New STEM Summer Program for Minority Students
COLORADO SPRINGS — A new summer outreach program is underway at the University of Colorado at Colorado Springs to help attract more children from underrepresented backgrounds into science, technology, engineering, and math (STEM) careers.
The UCCS STEM outreach program launched this summer with 18 high school students participating in the free program. Students will experience college-level laboratories in chemistry, biology, biochemistry, and human anatomy.
“I think this program will help me figure out what I want to do and what career path to follow,” said Eden Alexander of UCCS’ STEM Outreach Program.
“I thought it was the perfect opportunity to see and explore what I wanted to do, and I think it is,” said Maleijha McCall, of UCCS’ STEM outreach program.
Both girls dream of going into the medical field, but they haven’t had the chance to gain practical experience.
“My school is super small, there’s nothing like it,” Alexander said.
“Most of the time in these underserved communities, students don’t get the chance to participate in these high-level labs in biology, chemistry and anatomy and they kind of miss the impact it could have on their future. We can spot any of these talented and wonderful kids and encourage them to pursue pursuits like medicine or science,” said Madison Fox, creator of UCCS’s STEM outreach program.
That’s why Fox created the program, to help break down barriers for these students, especially minorities. She hopes the program can inspire a potential career in medicine or scientific research.
“We do a lot of chemistry and biology. They were able to have the opportunity to understand uptake and how things evolve on the chemistry side. Going into biology, they will be able to experiment with bacteria, different genomes, and d ‘other types of microorganisms,” Fox said. “They’re going to learn quite a bit. Not only if they like or dislike science, but how they can apply these techniques to the future careers they want to have.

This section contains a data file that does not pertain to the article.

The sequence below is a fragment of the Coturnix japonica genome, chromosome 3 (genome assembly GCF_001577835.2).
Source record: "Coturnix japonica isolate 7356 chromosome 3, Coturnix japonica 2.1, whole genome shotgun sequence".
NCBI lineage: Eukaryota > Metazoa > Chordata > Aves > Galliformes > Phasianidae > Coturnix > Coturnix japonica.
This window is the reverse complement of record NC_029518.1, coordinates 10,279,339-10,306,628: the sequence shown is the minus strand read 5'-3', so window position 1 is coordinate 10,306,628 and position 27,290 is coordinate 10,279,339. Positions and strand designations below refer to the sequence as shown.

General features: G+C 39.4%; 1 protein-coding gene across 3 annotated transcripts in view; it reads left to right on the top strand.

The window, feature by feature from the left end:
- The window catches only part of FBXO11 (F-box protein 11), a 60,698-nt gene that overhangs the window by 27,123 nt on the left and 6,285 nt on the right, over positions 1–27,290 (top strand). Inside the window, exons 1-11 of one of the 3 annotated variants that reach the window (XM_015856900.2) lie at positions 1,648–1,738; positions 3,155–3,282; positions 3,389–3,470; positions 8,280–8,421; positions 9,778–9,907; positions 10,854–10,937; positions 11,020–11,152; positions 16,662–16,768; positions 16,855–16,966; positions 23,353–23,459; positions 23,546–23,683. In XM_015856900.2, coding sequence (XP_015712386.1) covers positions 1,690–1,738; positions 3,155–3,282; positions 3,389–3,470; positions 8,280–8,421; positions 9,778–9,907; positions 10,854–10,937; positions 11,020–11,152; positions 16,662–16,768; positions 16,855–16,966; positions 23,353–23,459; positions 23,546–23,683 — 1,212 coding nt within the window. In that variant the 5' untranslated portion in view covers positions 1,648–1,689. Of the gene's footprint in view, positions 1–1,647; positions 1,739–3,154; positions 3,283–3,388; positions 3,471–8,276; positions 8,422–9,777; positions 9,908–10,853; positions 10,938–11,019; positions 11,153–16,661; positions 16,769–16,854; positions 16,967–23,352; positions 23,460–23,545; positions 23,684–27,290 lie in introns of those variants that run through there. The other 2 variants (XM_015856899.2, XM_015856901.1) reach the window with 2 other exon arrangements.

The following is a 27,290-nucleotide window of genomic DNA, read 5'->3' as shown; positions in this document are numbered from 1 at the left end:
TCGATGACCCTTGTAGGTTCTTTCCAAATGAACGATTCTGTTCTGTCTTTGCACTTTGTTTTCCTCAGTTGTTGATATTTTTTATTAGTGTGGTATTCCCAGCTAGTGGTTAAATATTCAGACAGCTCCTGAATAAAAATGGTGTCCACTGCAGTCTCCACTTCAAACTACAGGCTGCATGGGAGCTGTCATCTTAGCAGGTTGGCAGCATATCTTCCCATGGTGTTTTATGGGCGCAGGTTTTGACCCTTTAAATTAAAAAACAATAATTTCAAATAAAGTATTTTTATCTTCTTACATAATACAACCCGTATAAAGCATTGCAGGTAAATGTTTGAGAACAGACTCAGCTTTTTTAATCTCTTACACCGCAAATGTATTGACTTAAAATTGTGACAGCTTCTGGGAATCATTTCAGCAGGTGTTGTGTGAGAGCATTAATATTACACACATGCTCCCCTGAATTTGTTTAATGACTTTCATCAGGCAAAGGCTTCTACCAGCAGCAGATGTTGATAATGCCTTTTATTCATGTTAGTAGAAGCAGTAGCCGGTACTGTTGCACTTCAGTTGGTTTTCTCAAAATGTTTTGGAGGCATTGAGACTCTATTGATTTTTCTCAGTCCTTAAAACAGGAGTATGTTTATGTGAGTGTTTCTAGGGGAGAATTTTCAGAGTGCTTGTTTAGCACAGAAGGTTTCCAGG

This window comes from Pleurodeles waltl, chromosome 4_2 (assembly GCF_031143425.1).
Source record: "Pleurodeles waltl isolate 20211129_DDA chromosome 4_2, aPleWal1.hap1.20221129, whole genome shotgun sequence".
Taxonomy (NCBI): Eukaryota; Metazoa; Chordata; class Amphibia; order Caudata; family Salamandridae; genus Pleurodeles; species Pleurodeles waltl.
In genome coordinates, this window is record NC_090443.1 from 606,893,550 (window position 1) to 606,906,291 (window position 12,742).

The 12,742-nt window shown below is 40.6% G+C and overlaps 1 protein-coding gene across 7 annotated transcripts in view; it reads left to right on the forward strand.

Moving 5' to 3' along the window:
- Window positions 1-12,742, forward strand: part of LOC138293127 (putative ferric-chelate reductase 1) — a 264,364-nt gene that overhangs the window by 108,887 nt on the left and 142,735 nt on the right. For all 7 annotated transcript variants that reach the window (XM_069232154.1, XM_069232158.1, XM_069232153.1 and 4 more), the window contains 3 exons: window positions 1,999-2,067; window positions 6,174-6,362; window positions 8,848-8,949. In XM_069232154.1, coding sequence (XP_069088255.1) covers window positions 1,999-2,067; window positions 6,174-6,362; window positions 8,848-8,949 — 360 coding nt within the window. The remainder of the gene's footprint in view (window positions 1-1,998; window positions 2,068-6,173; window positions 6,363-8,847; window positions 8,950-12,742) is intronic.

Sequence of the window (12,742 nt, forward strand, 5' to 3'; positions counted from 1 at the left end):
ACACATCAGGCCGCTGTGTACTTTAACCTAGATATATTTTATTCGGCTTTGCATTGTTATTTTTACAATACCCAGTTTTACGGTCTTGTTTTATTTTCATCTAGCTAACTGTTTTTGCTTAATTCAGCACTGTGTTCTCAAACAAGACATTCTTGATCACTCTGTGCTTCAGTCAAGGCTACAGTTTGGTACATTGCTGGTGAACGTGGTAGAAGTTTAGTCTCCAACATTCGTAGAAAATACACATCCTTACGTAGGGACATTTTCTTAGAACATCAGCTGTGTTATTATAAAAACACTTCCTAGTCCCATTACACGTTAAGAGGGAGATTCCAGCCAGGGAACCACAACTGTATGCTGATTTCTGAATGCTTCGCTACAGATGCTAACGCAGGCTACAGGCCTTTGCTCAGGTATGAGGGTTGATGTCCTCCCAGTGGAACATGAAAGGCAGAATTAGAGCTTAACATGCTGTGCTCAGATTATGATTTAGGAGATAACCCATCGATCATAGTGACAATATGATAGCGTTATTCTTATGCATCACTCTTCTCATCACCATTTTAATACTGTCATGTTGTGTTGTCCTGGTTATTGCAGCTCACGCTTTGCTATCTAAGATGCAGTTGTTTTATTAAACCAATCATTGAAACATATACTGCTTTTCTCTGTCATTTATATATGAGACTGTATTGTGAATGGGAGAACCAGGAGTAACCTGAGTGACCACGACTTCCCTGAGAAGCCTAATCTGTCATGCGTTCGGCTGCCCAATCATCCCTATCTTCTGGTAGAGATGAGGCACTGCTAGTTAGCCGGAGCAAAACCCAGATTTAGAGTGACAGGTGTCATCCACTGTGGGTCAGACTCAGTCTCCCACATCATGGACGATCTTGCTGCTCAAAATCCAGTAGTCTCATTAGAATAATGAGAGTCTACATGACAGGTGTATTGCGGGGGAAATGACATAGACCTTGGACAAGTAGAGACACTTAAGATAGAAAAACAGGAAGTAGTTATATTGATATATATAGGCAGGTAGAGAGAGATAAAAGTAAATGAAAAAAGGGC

Later this week, they will also study a human cadaver to help them better understand the interworkings of the body. Good experience for these future doctors.
“The anatomy lab, I’m so excited, I can’t wait,” McCall said.
“It’s really really cool, I find it interesting,” Alexander said.
“I’m so grateful to be able to start a program like this and bring it to so many amazing, bright kids across Colorado. I’m honored to have the entire University of Colorado Colorado Springs helping organize the event as well as the Gateway program. Seminary and pre-college. They have done an amazing job of supporting and helping me through this process,” Fox said.
The university plans to expand the curriculum to include engineering, technology, and math.